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Mass. legislators set Sept. 14 to consider marriage amend.

BOSTON (BP)–Massachusetts legislators will meet Sept. 14 to consider a constitutional marriage amendment that pleases neither conservatives nor liberals, but one that nonetheless would undo a ruling that made the Bay State the first to legalize “gay marriage.”

The September date for the constitutional convention was set by legislators during an Aug. 24 session. The amendment, which would ban “gay marriage” while legalizing Vermont-style civil unions, passed once last year and must pass again if it is to appear on the ballot in 2006.

But its passage this year is in serious doubt. A handful of legislators who voted for the amendment lost in the last election, and a few more who voted for it the first time now say they oppose it. The new speaker of the house favors “gay marriage.” Last year’s speaker opposed such unions.

In addition, conservative groups are working to defeat the amendment in hopes of advancing a more attractive one. A conservative coalition named VoteOnMarriage.org has launched a petition drive with the goal of placing its own marriage amendment on the 2008 ballot. It would ban “gay marriage” while avoiding the issue of civil unions altogether.

Kristian Mineau, president of the conservative Massachusetts Family Institute, says the current amendment before the legislature is unacceptable. It is known as the Travaglini-Lees amendment, named for its sponsors.

“That amendment would ask voters to affirm heterosexual marriage and homosexual civil unions with one vote,” Mineau told Baptist Press. “We liken that to asking people to vote for John Kerry and George Bush on the same ticket. It’s not right. It’s not fair. It’s not a clear up-or-down vote.

“Our strategy, first and foremost, is to defeat it,” he added.

The Travaglini-Lees amendment was a compromise that passed the legislature last March on a 105-92 vote, barely more than the 101 votes required. It passed weeks before the May 17 date that “gay marriage” was set to become legal, and many conservatives supported it because it was the only option. Other amendments — including one that left civil unions unaddressed — failed to pass.

Conservatives had hoped the amendment’s initial passage would persuade the Massachusetts high court to delay its ruling legalizing “gay marriage” from taking effect until the amendment process was complete. The court, though, refused. It had issued the ruling in November 2003 and stayed it for six months.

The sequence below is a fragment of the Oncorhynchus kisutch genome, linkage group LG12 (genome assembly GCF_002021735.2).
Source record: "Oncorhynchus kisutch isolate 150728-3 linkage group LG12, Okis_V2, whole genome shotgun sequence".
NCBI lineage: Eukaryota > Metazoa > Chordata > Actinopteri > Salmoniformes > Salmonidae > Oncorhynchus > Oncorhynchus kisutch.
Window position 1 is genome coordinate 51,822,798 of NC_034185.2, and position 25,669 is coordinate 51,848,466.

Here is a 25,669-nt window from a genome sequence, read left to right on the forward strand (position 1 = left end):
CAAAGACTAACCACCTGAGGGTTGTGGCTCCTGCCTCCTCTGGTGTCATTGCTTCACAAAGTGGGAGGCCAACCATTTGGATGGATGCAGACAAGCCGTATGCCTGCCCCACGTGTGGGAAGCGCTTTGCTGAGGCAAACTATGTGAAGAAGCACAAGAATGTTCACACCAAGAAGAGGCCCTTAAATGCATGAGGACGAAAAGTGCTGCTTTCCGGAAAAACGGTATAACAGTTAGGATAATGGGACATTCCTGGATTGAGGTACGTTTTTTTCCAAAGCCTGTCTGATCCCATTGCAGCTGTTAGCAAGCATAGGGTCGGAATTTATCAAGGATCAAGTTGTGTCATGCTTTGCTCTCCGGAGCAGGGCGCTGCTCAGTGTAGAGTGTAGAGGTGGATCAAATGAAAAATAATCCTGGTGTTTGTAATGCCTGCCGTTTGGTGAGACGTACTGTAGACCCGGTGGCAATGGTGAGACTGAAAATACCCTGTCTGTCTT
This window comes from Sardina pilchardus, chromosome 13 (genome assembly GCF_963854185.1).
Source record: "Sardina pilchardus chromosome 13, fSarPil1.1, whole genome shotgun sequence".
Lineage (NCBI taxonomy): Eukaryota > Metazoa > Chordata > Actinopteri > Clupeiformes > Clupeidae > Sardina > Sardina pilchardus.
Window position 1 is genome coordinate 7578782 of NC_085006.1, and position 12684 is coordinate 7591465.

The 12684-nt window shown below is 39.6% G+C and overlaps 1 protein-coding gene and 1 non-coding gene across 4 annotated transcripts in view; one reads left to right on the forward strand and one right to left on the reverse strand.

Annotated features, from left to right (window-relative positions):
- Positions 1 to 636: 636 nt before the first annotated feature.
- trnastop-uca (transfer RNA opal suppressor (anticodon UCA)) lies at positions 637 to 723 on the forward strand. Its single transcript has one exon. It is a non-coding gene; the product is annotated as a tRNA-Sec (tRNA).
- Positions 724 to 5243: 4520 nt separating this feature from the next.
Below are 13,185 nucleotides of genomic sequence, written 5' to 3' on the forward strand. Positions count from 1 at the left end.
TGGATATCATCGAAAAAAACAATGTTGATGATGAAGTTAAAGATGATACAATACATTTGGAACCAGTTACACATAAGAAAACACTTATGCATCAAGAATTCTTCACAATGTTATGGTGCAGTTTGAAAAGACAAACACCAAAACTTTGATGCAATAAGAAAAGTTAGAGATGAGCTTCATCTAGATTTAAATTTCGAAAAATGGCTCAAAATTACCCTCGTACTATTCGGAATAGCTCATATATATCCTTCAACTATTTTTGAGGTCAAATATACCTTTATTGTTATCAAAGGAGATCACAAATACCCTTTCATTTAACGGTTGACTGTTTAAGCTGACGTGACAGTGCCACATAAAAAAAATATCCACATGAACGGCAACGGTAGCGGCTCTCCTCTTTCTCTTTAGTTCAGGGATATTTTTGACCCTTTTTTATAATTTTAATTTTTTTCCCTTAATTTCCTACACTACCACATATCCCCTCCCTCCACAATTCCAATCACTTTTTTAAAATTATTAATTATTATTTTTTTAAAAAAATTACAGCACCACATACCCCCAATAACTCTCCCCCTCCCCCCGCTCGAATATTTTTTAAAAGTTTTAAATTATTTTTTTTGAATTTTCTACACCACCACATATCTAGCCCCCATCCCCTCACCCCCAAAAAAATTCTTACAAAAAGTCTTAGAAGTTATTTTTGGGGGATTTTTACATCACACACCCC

Now that the Travaglini-Lees amendment isn’t the only amendment option, some conservatives are abandoning their support. Of course, homosexual activist groups are campaigning against it. A statement on the Massachusetts Gay & Lesbian Political Caucus’ website Aug. 25 noted: “While support for this amendment has eroded, don’t be fooled: It remains the real and immediate threat.”

At the same time, homosexual activists are hoping to keep the VoteOnMarriage.org amendment off the ballot. Massachusetts Attorney General Thomas F. Reilly, a Democrat, has until Sept. 7 to certify the initiative so supporters can begin gathering petitions, The Boston Globe reported. The Massachusetts Gay & Lesbian Political Caucus and several dozen lawyers are asking Reilly to rule the initiative unconstitutional, saying the state constitution prevents ballot questions from reversing judicial rulings, The Globe reported. Conservatives call the argument nonsense. But if Reilly rules against the initiative, it could prompt conservatives to change their mind and back the Travaglini-Lees amendment.

The amendment would require approximately 66,000 signatures, and then approval by 25 percent of the legislature in two consecutive sessions before appearing on the 2008 ballot.

While Massachusetts is the only state to recognize “gay marriage,” that could change soon. Washington state’s Supreme Court is expected to issue a “gay marriage” decision any week now. In addition, “gay marriage” lawsuits are pending in Connecticut, Maryland, New York, New Jersey, California, Oklahoma and Florida.
For more information about the national debate over “gay marriage,” visit http://www.bpnews.net/samesexmarriage

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  • Michael Foust